Most of them didn’t come, and a few even said yes and then didn’t show. And I regret so much inviting them over people that really would have loved to come, people I would have loved to have there.

    I’m planning a wedding again now and I told my fiance that I refuse to feel obligated. I want people there that we both love and who love us. That’s what weddings should be about!

    • I have twin uncles who are like the Muppet theater hecklers. I can hear them picking my wedding apart in my head. They aren’t invited. Maybe half of the aunts and uncles “made the cut,” the ones who are positive and loving and actually part of our lives beyond obligatory family functions.

      • Dude, so THIS.

        I have an uncle whose greeting usually involves some form of “funny” insult about my clothes. So that totally wasn’t someone I wanted seeing me in my wedding dress.

        “Doesn’t she look beautiful?”
        “Eh, she looks okay. White would have been more appropriate, don’t you think? Unless she’s trying to make a statement.” *wink wink*
        And then my husband would have hit him.

        Not the best plan, nope nope nope!

  2. My wedding is in 30 days – so thinks! I appreciate the advice. My only caution to other brides is be careful if you get close to “firing a bridesmaid.” My friends did this to two of her bridesmaid for her wedding 2 years ago and they haven’t spoken since. Be careful, losing friends over your wedding is not worth it.

    • Losing friends over a wedding isn’t worth it, but I would question how stable the friendship was if it couldn’t survive a botched bridesmaid gig.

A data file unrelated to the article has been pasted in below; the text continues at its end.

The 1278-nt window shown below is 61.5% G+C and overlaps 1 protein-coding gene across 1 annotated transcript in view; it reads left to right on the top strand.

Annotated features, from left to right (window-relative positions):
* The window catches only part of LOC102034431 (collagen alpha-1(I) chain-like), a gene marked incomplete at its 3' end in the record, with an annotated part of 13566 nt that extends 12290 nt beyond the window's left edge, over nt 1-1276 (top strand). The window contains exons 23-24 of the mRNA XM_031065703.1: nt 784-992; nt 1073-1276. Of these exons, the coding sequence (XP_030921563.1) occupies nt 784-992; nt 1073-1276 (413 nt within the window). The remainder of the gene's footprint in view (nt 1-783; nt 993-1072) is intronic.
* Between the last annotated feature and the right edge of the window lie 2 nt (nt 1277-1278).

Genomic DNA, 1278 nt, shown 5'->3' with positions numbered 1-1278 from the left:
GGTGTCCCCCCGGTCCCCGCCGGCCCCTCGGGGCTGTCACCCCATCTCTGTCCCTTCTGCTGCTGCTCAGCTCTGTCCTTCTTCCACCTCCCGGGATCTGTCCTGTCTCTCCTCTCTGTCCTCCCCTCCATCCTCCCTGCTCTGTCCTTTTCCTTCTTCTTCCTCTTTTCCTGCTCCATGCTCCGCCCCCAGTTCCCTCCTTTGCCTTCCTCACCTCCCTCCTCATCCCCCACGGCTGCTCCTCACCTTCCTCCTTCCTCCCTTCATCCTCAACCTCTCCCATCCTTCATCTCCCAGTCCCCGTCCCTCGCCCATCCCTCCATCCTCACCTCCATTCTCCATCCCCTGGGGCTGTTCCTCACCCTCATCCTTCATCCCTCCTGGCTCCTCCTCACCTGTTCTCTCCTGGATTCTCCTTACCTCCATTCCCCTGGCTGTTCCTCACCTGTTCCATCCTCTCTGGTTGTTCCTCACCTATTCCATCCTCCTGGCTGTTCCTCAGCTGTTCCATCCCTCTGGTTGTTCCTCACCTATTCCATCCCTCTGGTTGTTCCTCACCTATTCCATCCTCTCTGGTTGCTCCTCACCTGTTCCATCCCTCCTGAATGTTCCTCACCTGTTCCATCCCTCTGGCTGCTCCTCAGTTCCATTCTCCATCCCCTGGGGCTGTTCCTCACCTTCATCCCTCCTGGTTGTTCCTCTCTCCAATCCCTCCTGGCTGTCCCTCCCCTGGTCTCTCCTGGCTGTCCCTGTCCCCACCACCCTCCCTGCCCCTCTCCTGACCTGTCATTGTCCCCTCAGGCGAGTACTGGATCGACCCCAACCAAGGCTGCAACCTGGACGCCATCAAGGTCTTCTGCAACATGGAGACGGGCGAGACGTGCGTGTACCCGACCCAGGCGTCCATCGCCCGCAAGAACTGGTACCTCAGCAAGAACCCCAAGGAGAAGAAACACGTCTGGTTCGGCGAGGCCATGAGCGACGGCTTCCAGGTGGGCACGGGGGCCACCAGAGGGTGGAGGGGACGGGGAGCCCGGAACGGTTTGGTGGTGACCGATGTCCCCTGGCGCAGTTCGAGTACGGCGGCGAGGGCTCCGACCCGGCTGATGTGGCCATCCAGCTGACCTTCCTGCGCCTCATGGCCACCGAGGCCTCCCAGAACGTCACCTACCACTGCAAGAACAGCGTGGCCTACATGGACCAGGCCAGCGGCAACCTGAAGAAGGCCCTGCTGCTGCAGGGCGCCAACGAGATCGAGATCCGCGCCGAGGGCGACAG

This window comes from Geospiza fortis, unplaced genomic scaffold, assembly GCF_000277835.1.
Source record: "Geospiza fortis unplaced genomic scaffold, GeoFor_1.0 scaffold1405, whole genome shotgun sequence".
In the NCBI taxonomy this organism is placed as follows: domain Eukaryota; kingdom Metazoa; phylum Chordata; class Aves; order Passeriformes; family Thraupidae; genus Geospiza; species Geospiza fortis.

I think a lot of times women form close bonds at a point in their life and promise to include the other woman in their wedding. Wedding day rolls around, and that friend really isn’t bridesmaid material anymore. But she promised, so she has to offer the gig. The other woman promised, so she has to accept (even if she feels like she shouldn’t). So that’s a recipe for disaster.

    • I wish I HAD fired a bridesmaid! She was fine until after the bachlorette party a month before the wedding, where after the fact she bitched and complained about the money she spent (she made the most money out of anyone in the bridal party) and then started causing drama between me and my then fiance and decided she did not like the hairstyle I wanted everyone to have. I kept her in because she is my cousin, but we have barely spoken since and not for my lack of trying. Now when I see my wedding pictures and see her, all I see is her shit disturbing! Should have known better because she did the same thing at her brothers wedding!